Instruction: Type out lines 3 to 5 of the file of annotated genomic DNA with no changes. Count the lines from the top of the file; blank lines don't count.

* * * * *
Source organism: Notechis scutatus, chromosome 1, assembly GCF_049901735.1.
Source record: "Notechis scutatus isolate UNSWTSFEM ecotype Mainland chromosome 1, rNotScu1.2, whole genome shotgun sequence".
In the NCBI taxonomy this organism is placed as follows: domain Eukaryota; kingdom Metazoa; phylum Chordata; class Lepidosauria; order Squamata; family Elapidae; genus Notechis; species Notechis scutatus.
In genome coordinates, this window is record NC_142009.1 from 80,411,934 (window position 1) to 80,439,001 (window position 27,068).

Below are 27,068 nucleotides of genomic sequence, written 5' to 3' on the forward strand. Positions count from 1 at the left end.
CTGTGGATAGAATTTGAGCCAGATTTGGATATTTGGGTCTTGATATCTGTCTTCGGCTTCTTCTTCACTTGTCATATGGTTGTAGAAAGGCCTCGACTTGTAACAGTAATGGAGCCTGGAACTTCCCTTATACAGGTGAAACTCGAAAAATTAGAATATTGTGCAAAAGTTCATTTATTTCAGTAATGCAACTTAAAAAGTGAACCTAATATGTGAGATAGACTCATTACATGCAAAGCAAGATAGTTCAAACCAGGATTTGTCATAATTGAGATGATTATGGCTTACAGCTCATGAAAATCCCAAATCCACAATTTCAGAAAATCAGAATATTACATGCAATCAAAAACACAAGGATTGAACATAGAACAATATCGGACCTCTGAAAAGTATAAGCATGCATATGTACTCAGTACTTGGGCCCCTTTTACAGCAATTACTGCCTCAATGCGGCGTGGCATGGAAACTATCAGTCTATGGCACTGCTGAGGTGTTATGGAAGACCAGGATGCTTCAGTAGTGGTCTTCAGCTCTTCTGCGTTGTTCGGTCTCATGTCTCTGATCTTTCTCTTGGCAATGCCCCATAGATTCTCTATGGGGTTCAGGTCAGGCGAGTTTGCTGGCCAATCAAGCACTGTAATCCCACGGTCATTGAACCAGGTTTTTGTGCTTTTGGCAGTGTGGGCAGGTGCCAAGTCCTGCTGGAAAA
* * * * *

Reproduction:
In the NCBI taxonomy this organism is placed as follows: domain Eukaryota; kingdom Metazoa; phylum Chordata; class Lepidosauria; order Squamata; family Elapidae; genus Notechis; species Notechis scutatus.
In genome coordinates, this window is record NC_142009.1 from 80,411,934 (window position 1) to 80,439,001 (window position 27,068).

Below are 27,068 nucleotides of genomic sequence, written 5' to 3' on the forward strand. Positions count from 1 at the left end.